I want to throw up because we’re supposed to quietly and politely make house in this killing machine called America.
—David Wojnarowicz, Close to the Knives: A Memoir of Disintegration
I think of Wojnarowicz’s disgust as I sit across from my friend, Marius Mason, in this maximum-security prison visitor’s room. We are allowed one embrace before we seat ourselves. A surveillance camera looms over head. A guard is posted a few feet away in this sterile cement room. The echo is oppressive as our thoughts and feelings spill out, hurried by the time allotted to us. No paper, no pens or photos of home; only our voices.
Marius says that the echo alone can drive the other prisoners on his unit to acts of violence on themselves or others, as they strive for some kind of emotional release from the madness of this place buried in the heart of Texas.
It is Marius’s fifth year in Carswell federal women’s prison in Fort Worth inside a highly restrictive unit. He has served seven years of a 22-year sentence for committing two acts of eco-sabotage.
Marius has begun the seemingly impossible process of coming out as trans while incarcerated. Formerly known as Marie Mason, an environmental activist and Fifth Estate writer, Marius has unceasingly fought the prison and the federal Bureau of Prisons (BOP) to be granted acknowledgment of his chosen name, as well as full access to hormone treatment and further gender reassignment.
Marius was arrested in 2008 for two acts of property destruction that occurred eight years earlier and were claimed by the Earth Liberation Front. The arrest came at the height of the Green Scare, a targeted FBI campaign to capture animal liberation and environmental advocates.
Although no one was harmed in Marius’s actions, they were designated as terrorism by the sentencing judge and he received the longest sentence of any Green Scare prisoner. Because of the terrorism designation, he is not eligible for parole or probation and will serve his entire sentence unless a campaign to release him is successful.
Marius spent nearly two months between June 18-Aug. 1 in Carswell’s Special Housing Unit (SHU), a sanitized phrase for solitary, for a prison rule violation. For much of this confinement, Marius’s family, support group, and attorney were unable to obtain the specifics of his offense and communication with him was limited.
Following a visit by his lawyer, it was learned that Marius was accused of misusing legal mail by sending a June 11 support statement to his attorney who, after reviewing it, sent it out to the group organizing the day of solidarity with anarchist prisoners. The violation stemmed from a technicality. The statement should have been mailed back to Marius for him to send out.
For the infraction, Marius lost access to the prison e-mail system, phone calls home and all his property was confiscated. This meant Marius was not allowed to call his daughter on her birthday.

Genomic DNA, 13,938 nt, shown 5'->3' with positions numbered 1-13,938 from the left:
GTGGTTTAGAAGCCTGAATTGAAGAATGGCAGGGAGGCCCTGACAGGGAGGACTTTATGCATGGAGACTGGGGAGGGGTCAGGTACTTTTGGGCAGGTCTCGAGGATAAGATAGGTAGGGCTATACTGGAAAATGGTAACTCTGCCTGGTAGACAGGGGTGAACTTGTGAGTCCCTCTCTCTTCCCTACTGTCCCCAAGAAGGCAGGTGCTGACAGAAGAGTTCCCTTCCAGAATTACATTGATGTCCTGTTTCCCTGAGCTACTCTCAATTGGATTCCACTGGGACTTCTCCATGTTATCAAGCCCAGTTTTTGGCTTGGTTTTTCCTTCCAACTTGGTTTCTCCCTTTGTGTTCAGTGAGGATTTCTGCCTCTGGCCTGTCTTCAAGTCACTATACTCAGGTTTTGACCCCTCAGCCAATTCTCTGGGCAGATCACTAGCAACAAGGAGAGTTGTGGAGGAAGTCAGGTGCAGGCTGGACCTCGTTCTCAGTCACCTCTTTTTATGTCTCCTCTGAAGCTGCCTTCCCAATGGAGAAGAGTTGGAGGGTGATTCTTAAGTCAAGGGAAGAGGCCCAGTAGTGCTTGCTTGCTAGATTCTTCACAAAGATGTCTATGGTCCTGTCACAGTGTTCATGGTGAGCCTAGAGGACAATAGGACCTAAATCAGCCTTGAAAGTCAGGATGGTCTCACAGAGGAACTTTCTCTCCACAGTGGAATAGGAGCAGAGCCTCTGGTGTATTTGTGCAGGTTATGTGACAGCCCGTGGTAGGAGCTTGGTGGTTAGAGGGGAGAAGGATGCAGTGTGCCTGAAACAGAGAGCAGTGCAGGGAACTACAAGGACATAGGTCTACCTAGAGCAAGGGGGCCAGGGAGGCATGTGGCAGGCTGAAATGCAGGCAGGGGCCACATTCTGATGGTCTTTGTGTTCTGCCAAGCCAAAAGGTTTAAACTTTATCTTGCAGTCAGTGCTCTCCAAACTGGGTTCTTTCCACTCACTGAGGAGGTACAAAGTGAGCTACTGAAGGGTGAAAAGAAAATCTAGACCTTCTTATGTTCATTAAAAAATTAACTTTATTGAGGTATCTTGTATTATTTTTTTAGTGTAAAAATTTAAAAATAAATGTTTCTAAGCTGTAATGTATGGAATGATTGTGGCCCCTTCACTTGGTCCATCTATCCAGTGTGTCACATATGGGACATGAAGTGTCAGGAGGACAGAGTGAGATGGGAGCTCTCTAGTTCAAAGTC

Marius proved his unwavering commitment to never back down no matter what is thrown at him. His art supplies were seized with everything else when he was sent to the SHU, but he continued to send out his art work to supporters and family.
Instead of acrylics and craft paper he normally uses for his amazing paintings, he improvised supplies using a deodorant stick, toothpaste, and scratched images onto magazine clippings, in an attempt to never stop expressing himself. One of these is displayed in the Fifth Estate exhibition at the Museum of Contemporary Art Detroit.
With every book he reads, Marius plans to write a review to be posted to his website managed by his support group (SupportMariusMason.org). He mails back books when finished, 40 of which form the new Marius Mason Library located at The Base in Brooklyn, a project he has been orchestrating for months. Other books can be donated to the info shop at 1302 Myrtle Ave., Brooklyn, NY 11221.
Marius continues to collaborate with projects on the outside including joining the Steering Committee/Advisory board of the Prison Ecology Project, which “[maps] the intersections of mass incarceration and environmental degradation, and [creates] action plans to address the multitude of problems found there.” (nationinside.org/campaign/prison-ecology/)
Marius is also planning an event of his own, an international day of solidarity with queer and trans prisoners to take place January 22, 2016. Details will appear on his web site.
Marius was granted permission by prison authorities to receive mail under his chosen name, but suddenly, “due to shifting policies,” correspondence bearing that name was refused and returned to the sender. This means Marius has arbitrarily been cut off from friends and comrades by postal mail.
He needs letters! Write about your trip to the woods or the ocean; about your hopes and dreams for your community, your garden, or current events. They should be addressed to:
Marie (Marius) Mason #04672-061, FMC Carswell, P.O. Box 27137, Fort Worth, TX 76127.